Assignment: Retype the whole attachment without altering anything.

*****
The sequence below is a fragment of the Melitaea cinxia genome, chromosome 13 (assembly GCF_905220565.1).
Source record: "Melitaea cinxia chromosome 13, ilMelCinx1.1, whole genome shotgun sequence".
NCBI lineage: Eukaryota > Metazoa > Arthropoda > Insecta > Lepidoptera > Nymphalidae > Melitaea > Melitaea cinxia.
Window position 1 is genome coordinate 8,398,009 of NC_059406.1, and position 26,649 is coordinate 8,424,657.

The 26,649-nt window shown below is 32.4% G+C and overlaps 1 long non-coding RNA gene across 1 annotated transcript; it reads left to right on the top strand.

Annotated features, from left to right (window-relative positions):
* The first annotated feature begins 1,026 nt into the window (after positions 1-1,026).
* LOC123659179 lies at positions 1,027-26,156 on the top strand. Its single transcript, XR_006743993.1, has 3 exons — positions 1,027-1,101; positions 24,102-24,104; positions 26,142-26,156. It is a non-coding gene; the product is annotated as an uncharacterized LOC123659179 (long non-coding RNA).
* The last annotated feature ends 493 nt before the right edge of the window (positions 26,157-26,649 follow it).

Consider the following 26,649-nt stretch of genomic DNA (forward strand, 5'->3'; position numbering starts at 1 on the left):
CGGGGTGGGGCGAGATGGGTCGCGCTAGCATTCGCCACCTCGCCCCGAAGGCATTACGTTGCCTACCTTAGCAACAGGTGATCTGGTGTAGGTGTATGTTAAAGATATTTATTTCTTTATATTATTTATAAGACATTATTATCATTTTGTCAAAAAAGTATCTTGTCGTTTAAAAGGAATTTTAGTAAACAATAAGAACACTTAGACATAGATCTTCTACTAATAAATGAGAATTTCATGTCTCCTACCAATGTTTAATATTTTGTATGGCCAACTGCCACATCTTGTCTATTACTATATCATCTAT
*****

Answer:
The sequence below is a fragment of the Melitaea cinxia genome, chromosome 13 (assembly GCF_905220565.1).
Source record: "Melitaea cinxia chromosome 13, ilMelCinx1.1, whole genome shotgun sequence".
NCBI lineage: Eukaryota > Metazoa > Arthropoda > Insecta > Lepidoptera > Nymphalidae > Melitaea > Melitaea cinxia.
Window position 1 is genome coordinate 8,398,009 of NC_059406.1, and position 26,649 is coordinate 8,424,657.

The 26,649-nt window shown below is 32.4% G+C and overlaps 1 long non-coding RNA gene across 1 annotated transcript; it reads left to right on the top strand.

Annotated features, from left to right (window-relative positions):
* The first annotated feature begins 1,026 nt into the window (after positions 1-1,026).
* LOC123659179 lies at positions 1,027-26,156 on the top strand. Its single transcript, XR_006743993.1, has 3 exons — positions 1,027-1,101; positions 24,102-24,104; positions 26,142-26,156. It is a non-coding gene; the product is annotated as an uncharacterized LOC123659179 (long non-coding RNA).
* The last annotated feature ends 493 nt before the right edge of the window (positions 26,157-26,649 follow it).

Consider the following 26,649-nt stretch of genomic DNA (forward strand, 5'->3'; position numbering starts at 1 on the left):
CGGGGTGGGGCGAGATGGGTCGCGCTAGCATTCGCCACCTCGCCCCGAAGGCATTACGTTGCCTACCTTAGCAACAGGTGATCTGGTGTAGGTGTATGTTAAAGATATTTATTTCTTTATATTATTTATAAGACATTATTATCATTTTGTCAAAAAAGTATCTTGTCGTTTAAAAGGAATTTTAGTAAACAATAAGAACACTTAGACATAGATCTTCTACTAATAAATGAGAATTTCATGTCTCCTACCAATGTTTAATATTTTGTATGGCCAACTGCCACATCTTGTCTATTACTATATCATCTAT